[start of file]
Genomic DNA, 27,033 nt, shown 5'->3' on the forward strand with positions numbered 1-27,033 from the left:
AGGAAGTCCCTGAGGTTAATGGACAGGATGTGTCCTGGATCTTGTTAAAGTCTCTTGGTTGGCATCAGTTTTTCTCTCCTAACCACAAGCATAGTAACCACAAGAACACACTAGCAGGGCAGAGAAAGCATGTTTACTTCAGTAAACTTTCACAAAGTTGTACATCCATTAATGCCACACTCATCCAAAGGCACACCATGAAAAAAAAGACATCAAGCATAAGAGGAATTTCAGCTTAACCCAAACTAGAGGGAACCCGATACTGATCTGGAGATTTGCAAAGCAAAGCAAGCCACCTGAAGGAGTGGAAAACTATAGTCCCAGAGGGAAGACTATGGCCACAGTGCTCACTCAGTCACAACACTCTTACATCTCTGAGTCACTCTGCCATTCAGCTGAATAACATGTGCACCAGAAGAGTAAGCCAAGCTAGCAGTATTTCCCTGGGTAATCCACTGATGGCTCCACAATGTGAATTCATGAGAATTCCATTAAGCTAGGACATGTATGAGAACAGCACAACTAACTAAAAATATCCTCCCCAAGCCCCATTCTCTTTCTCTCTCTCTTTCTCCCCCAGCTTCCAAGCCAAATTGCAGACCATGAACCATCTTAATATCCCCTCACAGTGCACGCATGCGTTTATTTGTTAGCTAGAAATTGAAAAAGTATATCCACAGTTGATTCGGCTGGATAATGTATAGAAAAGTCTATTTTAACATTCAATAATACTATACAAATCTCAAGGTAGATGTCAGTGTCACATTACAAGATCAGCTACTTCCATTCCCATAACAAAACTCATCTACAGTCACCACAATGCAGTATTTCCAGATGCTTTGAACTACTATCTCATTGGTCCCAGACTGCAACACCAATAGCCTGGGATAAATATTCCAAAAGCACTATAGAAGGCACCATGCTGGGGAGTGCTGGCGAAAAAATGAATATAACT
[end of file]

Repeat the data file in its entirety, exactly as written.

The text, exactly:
Genomic DNA, 27,033 nt, shown 5'->3' on the forward strand with positions numbered 1-27,033 from the left:
AGGAAGTCCCTGAGGTTAATGGACAGGATGTGTCCTGGATCTTGTTAAAGTCTCTTGGTTGGCATCAGTTTTTCTCTCCTAACCACAAGCATAGTAACCACAAGAACACACTAGCAGGGCAGAGAAAGCATGTTTACTTCAGTAAACTTTCACAAAGTTGTACATCCATTAATGCCACACTCATCCAAAGGCACACCATGAAAAAAAAGACATCAAGCATAAGAGGAATTTCAGCTTAACCCAAACTAGAGGGAACCCGATACTGATCTGGAGATTTGCAAAGCAAAGCAAGCCACCTGAAGGAGTGGAAAACTATAGTCCCAGAGGGAAGACTATGGCCACAGTGCTCACTCAGTCACAACACTCTTACATCTCTGAGTCACTCTGCCATTCAGCTGAATAACATGTGCACCAGAAGAGTAAGCCAAGCTAGCAGTATTTCCCTGGGTAATCCACTGATGGCTCCACAATGTGAATTCATGAGAATTCCATTAAGCTAGGACATGTATGAGAACAGCACAACTAACTAAAAATATCCTCCCCAAGCCCCATTCTCTTTCTCTCTCTCTTTCTCCCCCAGCTTCCAAGCCAAATTGCAGACCATGAACCATCTTAATATCCCCTCACAGTGCACGCATGCGTTTATTTGTTAGCTAGAAATTGAAAAAGTATATCCACAGTTGATTCGGCTGGATAATGTATAGAAAAGTCTATTTTAACATTCAATAATACTATACAAATCTCAAGGTAGATGTCAGTGTCACATTACAAGATCAGCTACTTCCATTCCCATAACAAAACTCATCTACAGTCACCACAATGCAGTATTTCCAGATGCTTTGAACTACTATCTCATTGGTCCCAGACTGCAACACCAATAGCCTGGGATAAATATTCCAAAAGCACTATAGAAGGCACCATGCTGGGGAGTGCTGGCGAAAAAATGAATATAACT